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What You Need to Know About the SEC’s New Proposal on the Use of Derivatives by Registered Investment Companies and Business Development Companies

December 18, 2015
Client Alert

On December 11, 2015, the Securities and Exchange Commission (the SEC) Commissioners voted three to one in favor of proposing new Rule 18f-4 that is designed to modernize the regulation of derivatives usage by open-end funds, closed-end funds, exchange-traded funds and business development companies (the Proposal).1 The Proposal, if adopted, would replace over 30 years of SEC and staff guidance on the use of derivatives by registered funds and business development companies with new limits on funds’ use of derivatives transactions. Consequently, certain funds, such as managed futures funds, would likely be forced to cease operating as registered investment companies under the Investment Company Act of 1940 (the 1940 Act).

The SEC stated that the Proposal is intended to address the investor protection concerns embodied in the 1940 Act associated with funds’ use of leverage by reducing undue speculation by funds that use leverage and reducing the risk that funds will operate without adequate assets to meet their obligations. The SEC hopes that the Proposal will establish an updated and more comprehensive approach to the regulation of funds’ use of derivatives and other transactions that create leverage.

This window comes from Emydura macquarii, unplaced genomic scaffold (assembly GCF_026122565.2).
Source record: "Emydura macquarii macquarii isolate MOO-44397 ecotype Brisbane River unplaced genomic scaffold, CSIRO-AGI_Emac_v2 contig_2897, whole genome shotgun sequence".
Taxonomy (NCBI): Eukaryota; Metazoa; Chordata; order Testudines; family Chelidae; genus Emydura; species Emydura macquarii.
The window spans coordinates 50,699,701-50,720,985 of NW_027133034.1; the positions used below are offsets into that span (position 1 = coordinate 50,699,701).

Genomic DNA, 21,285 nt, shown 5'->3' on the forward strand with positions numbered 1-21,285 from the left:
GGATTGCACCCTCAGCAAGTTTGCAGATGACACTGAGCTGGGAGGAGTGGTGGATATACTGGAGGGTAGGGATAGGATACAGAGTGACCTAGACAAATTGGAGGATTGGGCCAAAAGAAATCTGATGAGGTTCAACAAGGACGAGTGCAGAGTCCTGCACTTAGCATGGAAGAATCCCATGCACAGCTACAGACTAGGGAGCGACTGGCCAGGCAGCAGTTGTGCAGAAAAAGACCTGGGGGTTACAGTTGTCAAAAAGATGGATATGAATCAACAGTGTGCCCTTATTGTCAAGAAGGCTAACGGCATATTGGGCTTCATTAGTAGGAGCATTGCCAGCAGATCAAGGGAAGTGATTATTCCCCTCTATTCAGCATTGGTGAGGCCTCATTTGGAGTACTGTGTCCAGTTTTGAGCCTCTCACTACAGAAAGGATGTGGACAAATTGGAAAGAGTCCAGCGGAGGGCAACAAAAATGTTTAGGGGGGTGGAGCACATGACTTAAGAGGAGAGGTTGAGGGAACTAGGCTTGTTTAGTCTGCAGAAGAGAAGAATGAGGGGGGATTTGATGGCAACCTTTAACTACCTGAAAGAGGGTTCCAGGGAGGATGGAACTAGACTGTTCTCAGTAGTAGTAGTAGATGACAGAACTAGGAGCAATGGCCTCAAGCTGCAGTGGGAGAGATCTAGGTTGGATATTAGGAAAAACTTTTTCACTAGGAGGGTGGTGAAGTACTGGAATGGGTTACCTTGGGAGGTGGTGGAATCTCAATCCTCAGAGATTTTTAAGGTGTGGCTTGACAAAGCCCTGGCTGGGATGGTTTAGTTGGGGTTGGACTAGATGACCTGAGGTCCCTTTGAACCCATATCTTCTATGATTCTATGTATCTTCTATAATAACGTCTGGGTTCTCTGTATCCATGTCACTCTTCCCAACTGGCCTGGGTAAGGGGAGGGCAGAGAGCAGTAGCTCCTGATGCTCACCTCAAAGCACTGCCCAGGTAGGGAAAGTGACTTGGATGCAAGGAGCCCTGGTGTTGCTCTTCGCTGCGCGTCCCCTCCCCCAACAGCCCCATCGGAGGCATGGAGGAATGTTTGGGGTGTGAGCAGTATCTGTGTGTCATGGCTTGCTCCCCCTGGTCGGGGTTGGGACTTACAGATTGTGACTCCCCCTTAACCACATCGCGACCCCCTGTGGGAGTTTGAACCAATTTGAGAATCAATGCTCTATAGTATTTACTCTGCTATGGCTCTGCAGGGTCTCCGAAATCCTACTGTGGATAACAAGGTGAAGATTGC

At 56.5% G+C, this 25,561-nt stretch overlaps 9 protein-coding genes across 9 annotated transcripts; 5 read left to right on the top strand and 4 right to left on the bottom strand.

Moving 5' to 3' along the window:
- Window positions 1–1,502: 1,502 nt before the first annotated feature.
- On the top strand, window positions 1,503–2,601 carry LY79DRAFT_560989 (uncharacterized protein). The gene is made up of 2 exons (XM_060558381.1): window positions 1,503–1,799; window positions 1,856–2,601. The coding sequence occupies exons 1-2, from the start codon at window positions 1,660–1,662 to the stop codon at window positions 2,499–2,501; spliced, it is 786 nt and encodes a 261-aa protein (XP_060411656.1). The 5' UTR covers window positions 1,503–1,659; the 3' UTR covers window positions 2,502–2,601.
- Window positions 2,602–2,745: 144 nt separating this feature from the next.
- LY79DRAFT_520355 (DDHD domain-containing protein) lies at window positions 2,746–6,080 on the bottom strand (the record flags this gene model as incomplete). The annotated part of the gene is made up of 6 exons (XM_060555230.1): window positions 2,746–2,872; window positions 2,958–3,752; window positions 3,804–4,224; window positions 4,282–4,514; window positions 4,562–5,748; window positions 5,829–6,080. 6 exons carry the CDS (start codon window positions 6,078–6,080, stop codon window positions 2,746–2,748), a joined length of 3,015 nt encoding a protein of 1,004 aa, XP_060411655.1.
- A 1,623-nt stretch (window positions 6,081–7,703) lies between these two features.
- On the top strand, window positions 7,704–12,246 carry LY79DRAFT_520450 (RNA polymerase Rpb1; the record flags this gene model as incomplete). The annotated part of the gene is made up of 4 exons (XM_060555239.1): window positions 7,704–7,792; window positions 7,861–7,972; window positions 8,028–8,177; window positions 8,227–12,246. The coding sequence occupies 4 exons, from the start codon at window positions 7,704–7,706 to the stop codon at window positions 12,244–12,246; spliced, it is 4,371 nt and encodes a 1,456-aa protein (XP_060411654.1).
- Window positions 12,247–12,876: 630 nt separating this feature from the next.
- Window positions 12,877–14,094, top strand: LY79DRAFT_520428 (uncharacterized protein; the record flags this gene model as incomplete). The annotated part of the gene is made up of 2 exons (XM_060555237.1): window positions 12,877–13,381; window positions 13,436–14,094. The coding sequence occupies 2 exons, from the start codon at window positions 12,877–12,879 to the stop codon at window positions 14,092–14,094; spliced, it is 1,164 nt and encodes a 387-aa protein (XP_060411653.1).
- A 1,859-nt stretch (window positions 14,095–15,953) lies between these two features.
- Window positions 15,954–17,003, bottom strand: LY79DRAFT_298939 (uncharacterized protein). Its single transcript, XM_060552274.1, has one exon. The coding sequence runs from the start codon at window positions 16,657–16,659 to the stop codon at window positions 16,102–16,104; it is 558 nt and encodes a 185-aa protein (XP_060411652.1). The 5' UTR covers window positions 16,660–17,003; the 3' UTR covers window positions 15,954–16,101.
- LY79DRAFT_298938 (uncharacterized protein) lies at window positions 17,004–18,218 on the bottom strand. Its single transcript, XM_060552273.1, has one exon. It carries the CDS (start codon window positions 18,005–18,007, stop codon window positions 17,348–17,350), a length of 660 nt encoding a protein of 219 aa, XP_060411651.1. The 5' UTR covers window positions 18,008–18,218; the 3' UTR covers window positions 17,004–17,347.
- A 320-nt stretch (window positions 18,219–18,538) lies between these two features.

The Proposal is the third in a series of SEC proposals2 designed to address the impact of investment activities on investors and the financial markets, and the risks associated with increasingly complex portfolio composition and operations of the asset management industry.3

Read full version here.

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